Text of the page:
Sunday, July 20, 2008

Tesla, EVs, and their mass adoption

Figure: Tesla Roadster, the sporty Electric Vehicle

The current Fortune has an article about the teething troubles of the Tesla Roadster, an electric vehicle (EV) being touted as an all-electric sports car (click here for more pictures). Apparently, more than a 1000 people, including some who-is-who s, have signed up to take delivery of the first fully electric sports car. The article states that excitement remains high, never mind that Tesla is having problems keeping the delivery date for most orders.

Tesla's website says that the Lithium ion cell powered vehicle can cover 220 miles per recharge. Now that is quite impressive, if you consider that according to the AAA an average American drives only 29 miles per day. As long as you are not driving cross-country the Tesla Roadster should almost replace your conventional sports car, almost because recharging the 6,831 Lithium ion cells on the Tesla Roadster takes 3.5 hours as compared to the 5 minutes of tanking-up the conventional Porche Boxster. The long recharge time is still not a deal breaker - if you can remember to charge your cell-phone every night then plugging in the car every evening shouldn't be that hard either.

The question is, will EV technology follow the conventional wisdom that early adopter products migrate down to the mass market? Does it make economic sense to buy such a car for the John Doe on the street, if not now, then 5 years into the future?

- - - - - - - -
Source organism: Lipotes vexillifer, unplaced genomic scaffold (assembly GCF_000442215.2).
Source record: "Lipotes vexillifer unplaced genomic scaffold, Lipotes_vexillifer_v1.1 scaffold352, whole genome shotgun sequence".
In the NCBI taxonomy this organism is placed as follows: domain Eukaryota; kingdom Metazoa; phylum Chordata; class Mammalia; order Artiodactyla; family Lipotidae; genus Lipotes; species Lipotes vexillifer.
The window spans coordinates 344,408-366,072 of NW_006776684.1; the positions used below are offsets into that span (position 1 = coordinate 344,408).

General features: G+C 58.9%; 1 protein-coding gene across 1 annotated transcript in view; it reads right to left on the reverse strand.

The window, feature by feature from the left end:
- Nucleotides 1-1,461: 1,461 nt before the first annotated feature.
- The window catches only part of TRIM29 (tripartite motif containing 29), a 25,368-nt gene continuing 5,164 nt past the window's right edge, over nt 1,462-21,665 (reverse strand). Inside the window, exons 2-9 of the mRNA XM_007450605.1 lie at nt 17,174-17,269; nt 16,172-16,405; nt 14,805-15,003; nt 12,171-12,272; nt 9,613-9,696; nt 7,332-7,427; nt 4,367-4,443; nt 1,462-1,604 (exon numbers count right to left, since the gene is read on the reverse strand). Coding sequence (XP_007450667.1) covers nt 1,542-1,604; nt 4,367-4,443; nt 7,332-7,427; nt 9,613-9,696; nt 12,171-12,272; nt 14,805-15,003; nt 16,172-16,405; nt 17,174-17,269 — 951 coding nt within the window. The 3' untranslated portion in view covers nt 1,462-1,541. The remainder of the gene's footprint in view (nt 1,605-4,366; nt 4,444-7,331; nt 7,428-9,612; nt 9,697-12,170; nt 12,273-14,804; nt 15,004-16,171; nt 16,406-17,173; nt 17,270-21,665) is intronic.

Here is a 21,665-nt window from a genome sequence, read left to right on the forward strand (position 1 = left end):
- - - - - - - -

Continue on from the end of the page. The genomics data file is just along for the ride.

The Tesla motors website says that the operating cost for the Tesla Roadster is under 2 cents per mile. The operating cost for a comparable Porsche Boxster is about 20 cents per mile (calculated from this website, with gas at $4 per gallon)*.

Unfortunately, the Tesla Roadster 2009 edition costs about $109,000 while the Boxster costs less than half, about $50,000. Or, put another way, you will have to drive

(109000-50000)/(0.20-0.02) = 327,778 miles,

before the extra price of the Tesla Roadster can be justified!!!

Since Lithium ion batteries will not last 327K miles (neither will the rest of the car), I think that EV technology is not getting into the mass market anytime soon. Even if the price of gas triples, you will have to drive more than 100K miles in your EV before it saves you any money. And I haven't even factored in the lost opportunity of investing the $59,000 difference elsewhere.

So clearly the argument of saving on energy costs is meaningless if the EV is going to cost an arm and a leg. Question is, can EV manufacturers, or liberal government subsidies, narrow the price gap between EVs and gas-powered vehicles?

*assuming that the operating costs only cover energy costs

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